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Title: All stitched up? : labour process regimes and patriarchal relations amongst female garment workers in Bangladesh
Author: Mawa, Bentul
ISNI:       0000 0004 5990 2017
Awarding Body: University of Leeds
Current Institution: University of Leeds
Date of Award: 2016
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This thesis focuses on the experiences of female workers in the readymade garment industry in Bangladesh, analysing how a range of factors, including government regulation, the power of multinational corporations, employment practices, and cultural norms and values, impact on the lives of these women, in the workplace and beyond. A comparative case-study approach using theoretical concepts relating to the global value chain, labour process, and patriarchy has been used to understand the complex interconnections between women’s experiences in the workplace, the home and broader society. The nature of these experiences is also compared and contrasted across Export Processing Zone (EPZ) and non-EPZ factories. Contrary to some previous study findings, a detailed comparative analysis of terms and conditions in EPZ and non-EPZ factories indicated that the former were better, reflecting the co-operative, less patriarchal character of the factory control regime and better position in the supply chain. The experience of women in the workplace had impact on the use of their agency, for example, EPZ women engaged in work effort bargaining through collective organisation (Worker Welfare Association), whereas non-EPZ women were likely to react and resist, either individually or collectively to improve their working conditions. Across all the factories, women’s workplace experiences of agency and resistance also had an impact beyond the factory. In the domestic sphere, when combined with other factors such as educational level and marital status, work can also play a powerful emancipatory role, affording some groups of women ("Progressive" and "Independent" group) a greater degree of empowerment in gender relations and financial autonomy. At societal level, regardless of educational and marital status, the workplace experiences of female workers appears to bring increased self-esteem and confidence, economic security and a degree of personal independence, and greater awareness of life options, indicating the role which work can play in empowering women within Bangladeshi society. The experience of work in Bangladesh’s RMG factories does have the ability to play an emancipatory role for women, but the degree of empowerment they experience is dependent on their level of education, marital status, the position of the firms within the global value chain, the labour process regime in operation and the degree of patriarchal control exerted at the workplace and beyond.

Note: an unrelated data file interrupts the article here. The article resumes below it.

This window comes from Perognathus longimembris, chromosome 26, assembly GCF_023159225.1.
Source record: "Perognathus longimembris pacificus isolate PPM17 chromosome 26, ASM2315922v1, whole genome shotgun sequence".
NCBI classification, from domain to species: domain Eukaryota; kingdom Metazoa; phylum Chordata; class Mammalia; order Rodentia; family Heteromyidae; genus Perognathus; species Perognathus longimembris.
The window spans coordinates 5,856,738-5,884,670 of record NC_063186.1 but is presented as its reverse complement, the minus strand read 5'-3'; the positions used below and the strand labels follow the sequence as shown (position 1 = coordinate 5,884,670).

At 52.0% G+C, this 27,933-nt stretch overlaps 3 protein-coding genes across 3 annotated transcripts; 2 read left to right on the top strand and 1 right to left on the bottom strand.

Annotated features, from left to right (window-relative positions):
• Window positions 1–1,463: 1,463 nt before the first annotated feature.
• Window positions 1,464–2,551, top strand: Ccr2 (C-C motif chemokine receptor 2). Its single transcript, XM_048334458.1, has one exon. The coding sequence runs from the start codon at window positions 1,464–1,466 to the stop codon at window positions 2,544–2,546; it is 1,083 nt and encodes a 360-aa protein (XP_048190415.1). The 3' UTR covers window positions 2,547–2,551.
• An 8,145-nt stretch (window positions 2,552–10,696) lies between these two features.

Supervisor: Gardiner, Jean ; Vincent, Steve ; Hardy, Kate Sponsor: Not available
Qualification Name: Thesis (Ph.D.) Qualification Level: Doctoral
EThOS ID:  DOI: Not available